You are strolling down the beach with your 5-year-old son, happily taking pictures on your brand new iPhone 6, sharing the best ones on your Instagram feed. The sun is glowing, you are on a well deserved vacation, your family is happy …But miles away, in a dark basement, a computer server is rapidly chirping at all incoming photos on Instagram and has selected your photos because your son’s swimsuit happens to be from a brand that has hired the services of a company that mines pictures for a living.
Next thing you know, or rather, you don’t know, your casual pictures is being analyzed for content. The location ( thank you GPS), the day, the time, the surrounding landscape, your phone make and model and anything and everything else in the photo that can gave them a clue is being analyzed . Using your Instagram profile, it also can learn much more about you, what you like, where you go and more importantly, what you like to spend your money on. Thanks to your photo, you have just sold your son and yourself to a brand and, in the process, exposed yourself to receiving targeted advertising next time you are on-line.
While this scenario is not quite there yet, it is a possibility. While humans were the only ones capable of understanding a photograph, things are changing rapidly. Thanks to Artificial Intelligence, computers are getting much better at understanding the content of images and companies, from Google to your local start-up, on cashing in. Could this become the new battleground for privacy advocates?
As with browser cookies, photo tech companies are not interested in collecting personal information because it has little to no value. Knowing what one individual likes is only good for that one individual. Rather, these companies are looking for trends, large clusters and similar patterns in large numbers. They want to know who are the users of their brands and those who are not, what are their habits so they can better adapt their products and marketing. It only works on large sets and not on an individual level because they cannot adapt their products to each and every individual’s variance of taste. They might in the future, but not for now.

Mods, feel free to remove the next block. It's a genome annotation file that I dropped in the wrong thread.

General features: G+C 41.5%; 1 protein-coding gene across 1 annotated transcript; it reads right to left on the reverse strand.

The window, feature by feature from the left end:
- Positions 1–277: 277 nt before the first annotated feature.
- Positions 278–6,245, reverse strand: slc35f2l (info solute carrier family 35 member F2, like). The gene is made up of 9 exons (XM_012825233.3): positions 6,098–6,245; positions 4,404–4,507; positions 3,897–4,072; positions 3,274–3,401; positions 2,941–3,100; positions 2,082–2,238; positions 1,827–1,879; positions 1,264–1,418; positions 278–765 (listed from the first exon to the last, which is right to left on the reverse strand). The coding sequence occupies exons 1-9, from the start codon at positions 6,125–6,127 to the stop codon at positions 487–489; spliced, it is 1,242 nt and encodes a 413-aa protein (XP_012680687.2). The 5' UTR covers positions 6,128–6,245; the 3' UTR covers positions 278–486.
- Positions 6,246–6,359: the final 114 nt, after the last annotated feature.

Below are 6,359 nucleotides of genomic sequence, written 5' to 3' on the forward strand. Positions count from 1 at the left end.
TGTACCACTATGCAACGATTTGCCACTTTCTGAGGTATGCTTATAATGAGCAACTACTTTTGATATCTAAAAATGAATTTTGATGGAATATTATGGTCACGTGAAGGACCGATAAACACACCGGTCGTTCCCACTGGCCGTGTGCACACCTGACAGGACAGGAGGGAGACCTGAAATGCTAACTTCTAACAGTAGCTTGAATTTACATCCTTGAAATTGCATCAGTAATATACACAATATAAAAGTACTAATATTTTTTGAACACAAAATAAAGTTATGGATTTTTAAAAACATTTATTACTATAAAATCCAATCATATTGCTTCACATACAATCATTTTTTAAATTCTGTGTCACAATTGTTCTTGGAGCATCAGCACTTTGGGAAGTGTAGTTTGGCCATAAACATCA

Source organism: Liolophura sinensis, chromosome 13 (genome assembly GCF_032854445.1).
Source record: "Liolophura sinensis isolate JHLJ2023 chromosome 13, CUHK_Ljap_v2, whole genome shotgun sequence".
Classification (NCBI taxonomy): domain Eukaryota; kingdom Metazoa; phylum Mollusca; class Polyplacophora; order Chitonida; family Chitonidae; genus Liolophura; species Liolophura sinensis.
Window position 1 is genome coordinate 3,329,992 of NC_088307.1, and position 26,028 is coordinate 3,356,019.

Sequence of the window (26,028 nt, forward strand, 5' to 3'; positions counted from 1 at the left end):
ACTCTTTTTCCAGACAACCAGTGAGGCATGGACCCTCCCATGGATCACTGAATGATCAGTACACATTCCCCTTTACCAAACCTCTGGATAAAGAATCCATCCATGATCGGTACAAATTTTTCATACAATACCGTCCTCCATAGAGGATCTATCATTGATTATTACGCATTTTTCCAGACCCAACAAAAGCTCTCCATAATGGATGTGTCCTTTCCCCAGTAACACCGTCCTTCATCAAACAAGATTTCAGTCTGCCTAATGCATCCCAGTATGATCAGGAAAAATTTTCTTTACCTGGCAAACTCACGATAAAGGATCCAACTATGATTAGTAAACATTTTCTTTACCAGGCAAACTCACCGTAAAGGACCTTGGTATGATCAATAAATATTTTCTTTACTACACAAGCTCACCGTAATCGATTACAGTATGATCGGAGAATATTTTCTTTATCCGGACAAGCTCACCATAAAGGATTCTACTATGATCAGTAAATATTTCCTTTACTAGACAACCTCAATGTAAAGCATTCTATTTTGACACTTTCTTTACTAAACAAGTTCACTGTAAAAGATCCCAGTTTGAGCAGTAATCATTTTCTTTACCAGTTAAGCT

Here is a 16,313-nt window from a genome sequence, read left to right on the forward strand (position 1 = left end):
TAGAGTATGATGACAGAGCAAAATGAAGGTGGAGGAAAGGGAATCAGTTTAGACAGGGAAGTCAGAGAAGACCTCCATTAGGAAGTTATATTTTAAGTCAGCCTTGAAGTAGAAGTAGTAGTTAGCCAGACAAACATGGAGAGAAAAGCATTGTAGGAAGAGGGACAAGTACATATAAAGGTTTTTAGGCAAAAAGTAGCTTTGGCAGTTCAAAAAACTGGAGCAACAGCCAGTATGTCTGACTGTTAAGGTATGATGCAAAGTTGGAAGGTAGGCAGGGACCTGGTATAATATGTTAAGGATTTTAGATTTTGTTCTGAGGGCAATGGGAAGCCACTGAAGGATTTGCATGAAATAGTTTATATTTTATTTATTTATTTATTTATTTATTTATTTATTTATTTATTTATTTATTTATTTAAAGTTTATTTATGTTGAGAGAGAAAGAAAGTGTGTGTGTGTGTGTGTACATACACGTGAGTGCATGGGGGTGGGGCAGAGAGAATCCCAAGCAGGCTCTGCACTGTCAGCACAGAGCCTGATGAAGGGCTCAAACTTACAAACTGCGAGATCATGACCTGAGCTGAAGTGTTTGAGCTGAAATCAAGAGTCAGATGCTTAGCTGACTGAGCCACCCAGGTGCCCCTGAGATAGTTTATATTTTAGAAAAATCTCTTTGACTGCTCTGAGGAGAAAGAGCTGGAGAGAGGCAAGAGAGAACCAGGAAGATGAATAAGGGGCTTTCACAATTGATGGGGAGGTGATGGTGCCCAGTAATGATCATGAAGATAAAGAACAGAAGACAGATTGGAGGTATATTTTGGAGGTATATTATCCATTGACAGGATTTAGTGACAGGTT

Intelligence agencies, however, do want to know more about individuals and there is little doubt that FBI, NSA, CIA use photo technology to track particular individuals, their whereabouts, their likes and dislikes, their taste in clothes, food ( to poison them) and vacation spots. But that is the fruit of social media in general and something they already had from tapping into phone conversation or intercepting emails.
In fact, there is not much that individuals reveal about themselves that should be of concern. Sure, a brand can learn a bit more about you via your snapshots but they still cannot use any of your images without your authorisation.You are more of a walking billboard when you wear those shirts with a brand logo, or those handbags with a designers name in gold letters. And you do it for free, consciously.
However, the photo:tech industry should certainly be aware of the potential backlash that a too eager start-up might create by mining too much personal information out of images. It could trigger a nationwide resistance from privacy advocates and lead to changes in federal ( if not international) legislation that could cripple the industry. Already in Europe -in Germany mostly- Google is feeling the full impact of a privacy conscious government seeking to protect its citizen. Those rules, currently applied to Google Earth and Google search could certainly spread to image analysis in general, blocking simple tasks and at length, the growth of the whole industry.
Today, The Wall Street Journal had a thorough article on this topic, pointing the finger at two companies mining images. Tomorrow, it could be cable news, the New York Times, social media.. Could it be time for the industry to create and respect a code of conduct before it is forced to abide by too restrictive laws? It certainly wouldn’t be a bad idea.
Photo by nattu
Author: Paul Melcher
Paul Melcher is the founder of Kaptur and Managing Director of Melcher System, a consultancy for visual technology firms. He is an entrepreneur, advisor, and consultant with a rich background in visual tech, content licensing, business strategy, and technology with more than 20 years experience in developing world-renowned photo-based companies with already two successful exits.